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Given the state of the economy, and upticks in home foreclosures and employment rates in the past few years, it may come as no surprise that antidepressants are now the most frequently used medications among Americans between the ages of 18 and 44, according to the Centers for Disease Control and Prevention.
People may have a lot to be depressed about lately, but why are veterinarians now prescribing antidepressants for pets? Considering the cushy life that many dogs and cats enjoy these days, do they really have anything to be down about?
Truth is, antidepressants are generally not used for depression in veterinary medicine. Rather, they are prescribed to help treat various underlying anxieties that can lead to behavior problems. And by behavior problems, I'm not talking about your average my-dog-doesn’t-come-when-I-call kind of issue.
I’m talking about complex problems, like the ones that have come through my exam room: a dog who shrieked whenever the silverware drawer was opened, a cat who repeatedly attacked his own tail until it was nothing but a bloody stump, and a rescued dog who constantly cowered and flinched — despite the fact that the canine's kind-hearted owner spent months sleeping on the floor to earn the dog’s trust.
For these pets, there’s no “magic pill” that can cure their behavior problems. Although training and behavior modification may eventually help them overcome their anxieties, veterinarians may also prescribe medications to help prevent such pets from hurting themselves or damaging property — and to help reduce their anxiety levels long enough to allow them to learn new behavior patterns.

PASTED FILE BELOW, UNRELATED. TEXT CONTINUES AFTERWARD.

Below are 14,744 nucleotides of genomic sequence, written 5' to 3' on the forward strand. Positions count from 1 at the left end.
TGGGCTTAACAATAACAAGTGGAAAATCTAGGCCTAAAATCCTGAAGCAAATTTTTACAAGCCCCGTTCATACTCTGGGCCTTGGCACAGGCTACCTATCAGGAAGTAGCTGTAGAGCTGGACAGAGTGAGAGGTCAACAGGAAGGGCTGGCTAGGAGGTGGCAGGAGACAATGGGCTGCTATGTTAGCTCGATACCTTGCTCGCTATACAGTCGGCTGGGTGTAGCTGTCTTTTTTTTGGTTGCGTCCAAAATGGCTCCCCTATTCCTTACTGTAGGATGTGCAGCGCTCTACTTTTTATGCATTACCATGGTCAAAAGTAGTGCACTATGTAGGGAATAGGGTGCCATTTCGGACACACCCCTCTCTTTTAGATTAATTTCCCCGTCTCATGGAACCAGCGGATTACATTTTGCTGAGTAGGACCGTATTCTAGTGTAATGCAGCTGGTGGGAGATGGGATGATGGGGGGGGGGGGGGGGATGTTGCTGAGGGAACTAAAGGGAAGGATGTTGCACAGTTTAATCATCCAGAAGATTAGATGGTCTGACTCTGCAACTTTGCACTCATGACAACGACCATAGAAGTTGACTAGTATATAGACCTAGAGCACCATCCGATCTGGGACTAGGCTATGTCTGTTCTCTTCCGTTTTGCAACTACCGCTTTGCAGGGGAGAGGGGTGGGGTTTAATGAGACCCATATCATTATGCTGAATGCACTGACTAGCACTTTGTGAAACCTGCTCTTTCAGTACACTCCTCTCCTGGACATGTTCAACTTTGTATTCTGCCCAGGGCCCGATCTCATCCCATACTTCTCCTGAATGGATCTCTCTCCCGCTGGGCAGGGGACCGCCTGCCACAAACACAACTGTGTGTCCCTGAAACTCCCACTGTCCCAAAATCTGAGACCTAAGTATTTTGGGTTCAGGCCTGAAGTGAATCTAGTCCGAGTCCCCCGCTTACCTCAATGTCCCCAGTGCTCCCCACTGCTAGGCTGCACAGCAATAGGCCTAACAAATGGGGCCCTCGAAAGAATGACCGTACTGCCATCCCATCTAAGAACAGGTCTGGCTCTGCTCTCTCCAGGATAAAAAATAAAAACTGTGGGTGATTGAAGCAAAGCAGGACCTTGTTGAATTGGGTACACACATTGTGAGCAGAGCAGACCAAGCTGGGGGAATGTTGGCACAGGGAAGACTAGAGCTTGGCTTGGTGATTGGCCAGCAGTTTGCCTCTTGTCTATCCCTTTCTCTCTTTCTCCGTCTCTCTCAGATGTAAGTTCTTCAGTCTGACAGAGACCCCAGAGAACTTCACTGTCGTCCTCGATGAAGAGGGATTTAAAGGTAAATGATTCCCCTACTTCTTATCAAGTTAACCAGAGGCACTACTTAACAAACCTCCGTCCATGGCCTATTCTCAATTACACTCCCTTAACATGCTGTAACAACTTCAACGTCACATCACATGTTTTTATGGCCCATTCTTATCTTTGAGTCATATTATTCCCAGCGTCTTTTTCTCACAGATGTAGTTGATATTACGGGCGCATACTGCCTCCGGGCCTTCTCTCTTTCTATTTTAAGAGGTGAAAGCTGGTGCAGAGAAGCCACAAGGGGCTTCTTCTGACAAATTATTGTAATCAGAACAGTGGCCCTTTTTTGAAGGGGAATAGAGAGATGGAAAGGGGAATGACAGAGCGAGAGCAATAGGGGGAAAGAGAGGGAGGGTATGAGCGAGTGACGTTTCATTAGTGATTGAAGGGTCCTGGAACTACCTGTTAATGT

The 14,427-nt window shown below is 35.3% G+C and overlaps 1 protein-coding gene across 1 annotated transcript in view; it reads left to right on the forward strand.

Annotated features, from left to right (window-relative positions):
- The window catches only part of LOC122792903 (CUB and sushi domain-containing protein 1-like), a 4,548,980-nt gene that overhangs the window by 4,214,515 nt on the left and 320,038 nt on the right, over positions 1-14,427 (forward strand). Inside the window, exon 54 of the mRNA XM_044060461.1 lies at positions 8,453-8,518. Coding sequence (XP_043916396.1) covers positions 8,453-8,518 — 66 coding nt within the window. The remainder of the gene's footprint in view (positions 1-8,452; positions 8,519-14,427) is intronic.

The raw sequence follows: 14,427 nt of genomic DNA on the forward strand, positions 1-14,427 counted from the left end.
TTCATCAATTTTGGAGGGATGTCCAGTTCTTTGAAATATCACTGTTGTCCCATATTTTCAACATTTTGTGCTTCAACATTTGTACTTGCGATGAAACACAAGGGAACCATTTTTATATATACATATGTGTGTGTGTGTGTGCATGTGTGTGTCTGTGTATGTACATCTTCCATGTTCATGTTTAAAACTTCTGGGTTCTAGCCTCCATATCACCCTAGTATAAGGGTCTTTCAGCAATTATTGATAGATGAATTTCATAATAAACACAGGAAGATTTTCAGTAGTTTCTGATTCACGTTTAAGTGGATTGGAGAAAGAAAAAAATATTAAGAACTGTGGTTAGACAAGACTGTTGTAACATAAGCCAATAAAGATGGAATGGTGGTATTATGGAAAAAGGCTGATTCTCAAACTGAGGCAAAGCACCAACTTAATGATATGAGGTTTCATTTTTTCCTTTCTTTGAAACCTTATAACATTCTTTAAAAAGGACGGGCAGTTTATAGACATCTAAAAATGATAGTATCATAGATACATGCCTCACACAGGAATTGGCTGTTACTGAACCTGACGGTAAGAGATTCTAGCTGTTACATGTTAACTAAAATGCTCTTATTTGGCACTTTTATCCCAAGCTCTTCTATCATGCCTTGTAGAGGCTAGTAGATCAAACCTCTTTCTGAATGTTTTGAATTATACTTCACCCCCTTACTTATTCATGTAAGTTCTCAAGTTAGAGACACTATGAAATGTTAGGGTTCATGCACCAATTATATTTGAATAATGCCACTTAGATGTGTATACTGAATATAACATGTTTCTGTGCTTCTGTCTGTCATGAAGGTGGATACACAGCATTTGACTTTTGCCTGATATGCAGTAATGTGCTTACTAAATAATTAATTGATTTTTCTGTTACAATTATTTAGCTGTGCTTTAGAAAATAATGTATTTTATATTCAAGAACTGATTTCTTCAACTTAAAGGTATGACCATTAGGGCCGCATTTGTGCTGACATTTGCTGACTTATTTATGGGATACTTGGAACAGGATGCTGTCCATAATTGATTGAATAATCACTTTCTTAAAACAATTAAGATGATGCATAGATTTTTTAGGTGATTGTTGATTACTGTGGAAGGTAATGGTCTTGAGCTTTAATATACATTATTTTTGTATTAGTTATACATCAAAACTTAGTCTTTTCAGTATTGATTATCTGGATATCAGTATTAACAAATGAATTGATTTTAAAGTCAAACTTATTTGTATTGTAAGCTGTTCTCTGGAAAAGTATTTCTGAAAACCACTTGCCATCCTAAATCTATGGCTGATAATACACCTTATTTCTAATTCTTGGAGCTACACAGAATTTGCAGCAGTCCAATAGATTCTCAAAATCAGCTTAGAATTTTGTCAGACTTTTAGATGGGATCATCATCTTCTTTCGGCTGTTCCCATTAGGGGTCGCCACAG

So what kind of behavior problems are we talking about? Here's a look at five common scenarios in which vets may prescribe pet antidepressants.
Many dogs can become severely distressed when they're separated from their owners. A classic example of this is when owners leave for work, driving certain dogs to bark incessantly, destroy furniture, chew holes in drywall, urinate in the house and even scratch at the door until their paws are bloody.
Pets who were poorly socialized or who had bad experiences as youngsters may have trouble interacting with people and animals — and be fearful of new situations. Others may experience acute anxiety, which can manifest as thunderstorm phobias or a fear of loud noises.
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